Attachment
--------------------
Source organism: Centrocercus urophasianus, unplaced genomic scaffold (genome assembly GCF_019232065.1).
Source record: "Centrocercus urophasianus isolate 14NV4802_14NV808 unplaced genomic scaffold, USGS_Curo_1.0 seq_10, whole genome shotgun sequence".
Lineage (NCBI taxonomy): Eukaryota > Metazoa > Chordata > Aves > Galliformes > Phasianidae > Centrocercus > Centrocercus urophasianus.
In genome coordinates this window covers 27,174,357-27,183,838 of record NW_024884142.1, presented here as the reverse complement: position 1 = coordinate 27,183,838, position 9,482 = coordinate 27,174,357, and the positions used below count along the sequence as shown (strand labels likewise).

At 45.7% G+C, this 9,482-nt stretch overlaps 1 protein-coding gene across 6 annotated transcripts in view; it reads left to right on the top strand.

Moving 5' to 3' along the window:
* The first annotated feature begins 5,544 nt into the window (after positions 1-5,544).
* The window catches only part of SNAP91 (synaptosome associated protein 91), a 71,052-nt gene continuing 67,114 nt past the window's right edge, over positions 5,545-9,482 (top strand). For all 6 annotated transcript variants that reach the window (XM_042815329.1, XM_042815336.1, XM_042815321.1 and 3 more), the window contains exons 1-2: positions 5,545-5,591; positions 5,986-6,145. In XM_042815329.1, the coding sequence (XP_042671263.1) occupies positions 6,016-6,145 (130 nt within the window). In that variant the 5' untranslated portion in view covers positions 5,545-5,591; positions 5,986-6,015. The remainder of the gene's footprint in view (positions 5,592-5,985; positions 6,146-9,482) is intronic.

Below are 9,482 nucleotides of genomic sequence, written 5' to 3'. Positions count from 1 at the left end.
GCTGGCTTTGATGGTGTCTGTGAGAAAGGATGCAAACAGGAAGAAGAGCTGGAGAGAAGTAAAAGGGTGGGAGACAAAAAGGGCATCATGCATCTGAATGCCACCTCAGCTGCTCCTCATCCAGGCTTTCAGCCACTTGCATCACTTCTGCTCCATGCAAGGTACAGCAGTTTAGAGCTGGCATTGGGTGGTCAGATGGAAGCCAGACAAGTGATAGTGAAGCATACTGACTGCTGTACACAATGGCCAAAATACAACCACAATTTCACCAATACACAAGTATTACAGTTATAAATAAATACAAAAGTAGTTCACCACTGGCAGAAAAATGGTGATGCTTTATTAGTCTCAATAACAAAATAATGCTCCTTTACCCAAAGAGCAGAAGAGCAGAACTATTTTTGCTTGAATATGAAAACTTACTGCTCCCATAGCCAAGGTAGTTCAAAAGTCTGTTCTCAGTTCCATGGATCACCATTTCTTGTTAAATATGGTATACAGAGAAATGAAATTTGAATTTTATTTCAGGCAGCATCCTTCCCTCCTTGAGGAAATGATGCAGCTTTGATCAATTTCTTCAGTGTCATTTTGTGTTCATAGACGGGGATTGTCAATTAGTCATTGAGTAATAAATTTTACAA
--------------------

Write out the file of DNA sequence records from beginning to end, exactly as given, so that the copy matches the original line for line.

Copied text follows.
Source organism: Centrocercus urophasianus, unplaced genomic scaffold (genome assembly GCF_019232065.1).
Source record: "Centrocercus urophasianus isolate 14NV4802_14NV808 unplaced genomic scaffold, USGS_Curo_1.0 seq_10, whole genome shotgun sequence".
Lineage (NCBI taxonomy): Eukaryota > Metazoa > Chordata > Aves > Galliformes > Phasianidae > Centrocercus > Centrocercus urophasianus.
In genome coordinates this window covers 27,174,357-27,183,838 of record NW_024884142.1, presented here as the reverse complement: position 1 = coordinate 27,183,838, position 9,482 = coordinate 27,174,357, and the positions used below count along the sequence as shown (strand labels likewise).

At 45.7% G+C, this 9,482-nt stretch overlaps 1 protein-coding gene across 6 annotated transcripts in view; it reads left to right on the top strand.

Moving 5' to 3' along the window:
* The first annotated feature begins 5,544 nt into the window (after positions 1-5,544).
* The window catches only part of SNAP91 (synaptosome associated protein 91), a 71,052-nt gene continuing 67,114 nt past the window's right edge, over positions 5,545-9,482 (top strand). For all 6 annotated transcript variants that reach the window (XM_042815329.1, XM_042815336.1, XM_042815321.1 and 3 more), the window contains exons 1-2: positions 5,545-5,591; positions 5,986-6,145. In XM_042815329.1, the coding sequence (XP_042671263.1) occupies positions 6,016-6,145 (130 nt within the window). In that variant the 5' untranslated portion in view covers positions 5,545-5,591; positions 5,986-6,015. The remainder of the gene's footprint in view (positions 5,592-5,985; positions 6,146-9,482) is intronic.

Below are 9,482 nucleotides of genomic sequence, written 5' to 3'. Positions count from 1 at the left end.
GCTGGCTTTGATGGTGTCTGTGAGAAAGGATGCAAACAGGAAGAAGAGCTGGAGAGAAGTAAAAGGGTGGGAGACAAAAAGGGCATCATGCATCTGAATGCCACCTCAGCTGCTCCTCATCCAGGCTTTCAGCCACTTGCATCACTTCTGCTCCATGCAAGGTACAGCAGTTTAGAGCTGGCATTGGGTGGTCAGATGGAAGCCAGACAAGTGATAGTGAAGCATACTGACTGCTGTACACAATGGCCAAAATACAACCACAATTTCACCAATACACAAGTATTACAGTTATAAATAAATACAAAAGTAGTTCACCACTGGCAGAAAAATGGTGATGCTTTATTAGTCTCAATAACAAAATAATGCTCCTTTACCCAAAGAGCAGAAGAGCAGAACTATTTTTGCTTGAATATGAAAACTTACTGCTCCCATAGCCAAGGTAGTTCAAAAGTCTGTTCTCAGTTCCATGGATCACCATTTCTTGTTAAATATGGTATACAGAGAAATGAAATTTGAATTTTATTTCAGGCAGCATCCTTCCCTCCTTGAGGAAATGATGCAGCTTTGATCAATTTCTTCAGTGTCATTTTGTGTTCATAGACGGGGATTGTCAATTAGTCATTGAGTAATAAATTTTACAA